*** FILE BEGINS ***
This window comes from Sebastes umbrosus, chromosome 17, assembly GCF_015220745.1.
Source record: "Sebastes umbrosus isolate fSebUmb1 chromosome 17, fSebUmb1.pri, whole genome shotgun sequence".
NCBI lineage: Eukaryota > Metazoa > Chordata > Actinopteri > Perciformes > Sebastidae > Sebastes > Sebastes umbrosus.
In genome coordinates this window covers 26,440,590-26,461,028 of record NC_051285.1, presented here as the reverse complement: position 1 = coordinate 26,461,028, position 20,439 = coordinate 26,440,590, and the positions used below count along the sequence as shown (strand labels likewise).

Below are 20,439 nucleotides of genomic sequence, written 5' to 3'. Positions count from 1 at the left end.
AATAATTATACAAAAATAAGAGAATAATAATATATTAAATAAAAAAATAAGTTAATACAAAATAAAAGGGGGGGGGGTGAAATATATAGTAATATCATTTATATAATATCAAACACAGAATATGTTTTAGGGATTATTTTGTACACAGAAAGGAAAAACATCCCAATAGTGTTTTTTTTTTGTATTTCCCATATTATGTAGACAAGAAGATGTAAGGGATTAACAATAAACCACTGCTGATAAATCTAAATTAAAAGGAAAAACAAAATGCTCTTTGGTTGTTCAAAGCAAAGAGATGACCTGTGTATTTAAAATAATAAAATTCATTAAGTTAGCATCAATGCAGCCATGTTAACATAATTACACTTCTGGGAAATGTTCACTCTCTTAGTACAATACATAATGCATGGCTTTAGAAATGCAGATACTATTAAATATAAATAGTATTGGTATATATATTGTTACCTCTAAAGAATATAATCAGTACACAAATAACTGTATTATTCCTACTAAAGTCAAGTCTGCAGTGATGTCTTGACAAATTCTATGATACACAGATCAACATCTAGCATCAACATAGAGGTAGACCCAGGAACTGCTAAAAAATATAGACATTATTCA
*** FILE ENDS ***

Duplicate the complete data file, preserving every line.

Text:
This window comes from Sebastes umbrosus, chromosome 17, assembly GCF_015220745.1.
Source record: "Sebastes umbrosus isolate fSebUmb1 chromosome 17, fSebUmb1.pri, whole genome shotgun sequence".
NCBI lineage: Eukaryota > Metazoa > Chordata > Actinopteri > Perciformes > Sebastidae > Sebastes > Sebastes umbrosus.
In genome coordinates this window covers 26,440,590-26,461,028 of record NC_051285.1, presented here as the reverse complement: position 1 = coordinate 26,461,028, position 20,439 = coordinate 26,440,590, and the positions used below count along the sequence as shown (strand labels likewise).

Below are 20,439 nucleotides of genomic sequence, written 5' to 3'. Positions count from 1 at the left end.
AATAATTATACAAAAATAAGAGAATAATAATATATTAAATAAAAAAATAAGTTAATACAAAATAAAAGGGGGGGGGGTGAAATATATAGTAATATCATTTATATAATATCAAACACAGAATATGTTTTAGGGATTATTTTGTACACAGAAAGGAAAAACATCCCAATAGTGTTTTTTTTTTGTATTTCCCATATTATGTAGACAAGAAGATGTAAGGGATTAACAATAAACCACTGCTGATAAATCTAAATTAAAAGGAAAAACAAAATGCTCTTTGGTTGTTCAAAGCAAAGAGATGACCTGTGTATTTAAAATAATAAAATTCATTAAGTTAGCATCAATGCAGCCATGTTAACATAATTACACTTCTGGGAAATGTTCACTCTCTTAGTACAATACATAATGCATGGCTTTAGAAATGCAGATACTATTAAATATAAATAGTATTGGTATATATATTGTTACCTCTAAAGAATATAATCAGTACACAAATAACTGTATTATTCCTACTAAAGTCAAGTCTGCAGTGATGTCTTGACAAATTCTATGATACACAGATCAACATCTAGCATCAACATAGAGGTAGACCCAGGAACTGCTAAAAAATATAGACATTATTCA